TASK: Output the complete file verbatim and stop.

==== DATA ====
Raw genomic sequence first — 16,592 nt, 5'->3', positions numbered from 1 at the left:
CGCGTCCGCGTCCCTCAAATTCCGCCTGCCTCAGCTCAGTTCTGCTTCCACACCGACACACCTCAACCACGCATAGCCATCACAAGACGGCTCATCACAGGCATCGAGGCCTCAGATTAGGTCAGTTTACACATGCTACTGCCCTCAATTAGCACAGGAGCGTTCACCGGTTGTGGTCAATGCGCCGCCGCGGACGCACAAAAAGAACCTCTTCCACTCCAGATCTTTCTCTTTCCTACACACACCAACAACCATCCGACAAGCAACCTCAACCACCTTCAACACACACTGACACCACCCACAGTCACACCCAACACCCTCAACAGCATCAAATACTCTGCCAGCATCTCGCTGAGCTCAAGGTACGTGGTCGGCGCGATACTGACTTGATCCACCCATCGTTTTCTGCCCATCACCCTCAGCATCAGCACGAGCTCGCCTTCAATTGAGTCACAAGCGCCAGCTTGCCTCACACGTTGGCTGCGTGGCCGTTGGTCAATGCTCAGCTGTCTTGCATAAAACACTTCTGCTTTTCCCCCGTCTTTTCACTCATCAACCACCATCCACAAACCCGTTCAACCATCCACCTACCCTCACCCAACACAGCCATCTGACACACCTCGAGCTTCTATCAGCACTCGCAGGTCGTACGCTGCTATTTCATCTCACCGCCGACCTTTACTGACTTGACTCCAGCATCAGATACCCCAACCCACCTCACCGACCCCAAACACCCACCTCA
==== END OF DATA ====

Raw genomic sequence first — 16,592 nt, 5'->3', positions numbered from 1 at the left:
CGCGTCCGCGTCCCTCAAATTCCGCCTGCCTCAGCTCAGTTCTGCTTCCACACCGACACACCTCAACCACGCATAGCCATCACAAGACGGCTCATCACAGGCATCGAGGCCTCAGATTAGGTCAGTTTACACATGCTACTGCCCTCAATTAGCACAGGAGCGTTCACCGGTTGTGGTCAATGCGCCGCCGCGGACGCACAAAAAGAACCTCTTCCACTCCAGATCTTTCTCTTTCCTACACACACCAACAACCATCCGACAAGCAACCTCAACCACCTTCAACACACACTGACACCACCCACAGTCACACCCAACACCCTCAACAGCATCAAATACTCTGCCAGCATCTCGCTGAGCTCAAGGTACGTGGTCGGCGCGATACTGACTTGATCCACCCATCGTTTTCTGCCCATCACCCTCAGCATCAGCACGAGCTCGCCTTCAATTGAGTCACAAGCGCCAGCTTGCCTCACACGTTGGCTGCGTGGCCGTTGGTCAATGCTCAGCTGTCTTGCATAAAACACTTCTGCTTTTCCCCCGTCTTTTCACTCATCAACCACCATCCACAAACCCGTTCAACCATCCACCTACCCTCACCCAACACAGCCATCTGACACACCTCGAGCTTCTATCAGCACTCGCAGGTCGTACGCTGCTATTTCATCTCACCGCCGACCTTTACTGACTTGACTCCAGCATCAGATACCCCAACCCACCTCACCGACCCCAAACACCCACCTCA